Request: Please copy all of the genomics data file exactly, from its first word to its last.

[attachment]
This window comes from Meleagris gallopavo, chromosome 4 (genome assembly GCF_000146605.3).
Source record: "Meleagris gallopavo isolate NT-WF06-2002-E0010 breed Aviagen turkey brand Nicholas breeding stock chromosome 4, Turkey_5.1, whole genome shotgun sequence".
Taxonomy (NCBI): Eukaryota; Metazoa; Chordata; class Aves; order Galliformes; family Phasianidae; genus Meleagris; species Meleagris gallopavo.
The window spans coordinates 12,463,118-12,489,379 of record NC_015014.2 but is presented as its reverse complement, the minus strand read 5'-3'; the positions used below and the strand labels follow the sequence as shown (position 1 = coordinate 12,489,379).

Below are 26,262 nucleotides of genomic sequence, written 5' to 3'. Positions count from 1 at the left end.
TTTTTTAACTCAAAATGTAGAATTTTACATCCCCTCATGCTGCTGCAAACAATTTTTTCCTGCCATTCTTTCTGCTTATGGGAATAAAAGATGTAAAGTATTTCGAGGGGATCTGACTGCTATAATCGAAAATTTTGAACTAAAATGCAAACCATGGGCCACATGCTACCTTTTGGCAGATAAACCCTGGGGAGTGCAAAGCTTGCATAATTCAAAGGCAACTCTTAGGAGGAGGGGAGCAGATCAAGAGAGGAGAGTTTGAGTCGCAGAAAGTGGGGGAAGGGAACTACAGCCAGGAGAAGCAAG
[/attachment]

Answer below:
This window comes from Meleagris gallopavo, chromosome 4 (genome assembly GCF_000146605.3).
Source record: "Meleagris gallopavo isolate NT-WF06-2002-E0010 breed Aviagen turkey brand Nicholas breeding stock chromosome 4, Turkey_5.1, whole genome shotgun sequence".
Taxonomy (NCBI): Eukaryota; Metazoa; Chordata; class Aves; order Galliformes; family Phasianidae; genus Meleagris; species Meleagris gallopavo.
The window spans coordinates 12,463,118-12,489,379 of record NC_015014.2 but is presented as its reverse complement, the minus strand read 5'-3'; the positions used below and the strand labels follow the sequence as shown (position 1 = coordinate 12,489,379).

Below are 26,262 nucleotides of genomic sequence, written 5' to 3'. Positions count from 1 at the left end.
TTTTTTAACTCAAAATGTAGAATTTTACATCCCCTCATGCTGCTGCAAACAATTTTTTCCTGCCATTCTTTCTGCTTATGGGAATAAAAGATGTAAAGTATTTCGAGGGGATCTGACTGCTATAATCGAAAATTTTGAACTAAAATGCAAACCATGGGCCACATGCTACCTTTTGGCAGATAAACCCTGGGGAGTGCAAAGCTTGCATAATTCAAAGGCAACTCTTAGGAGGAGGGGAGCAGATCAAGAGAGGAGAGTTTGAGTCGCAGAAAGTGGGGGAAGGGAACTACAGCCAGGAGAAGCAAG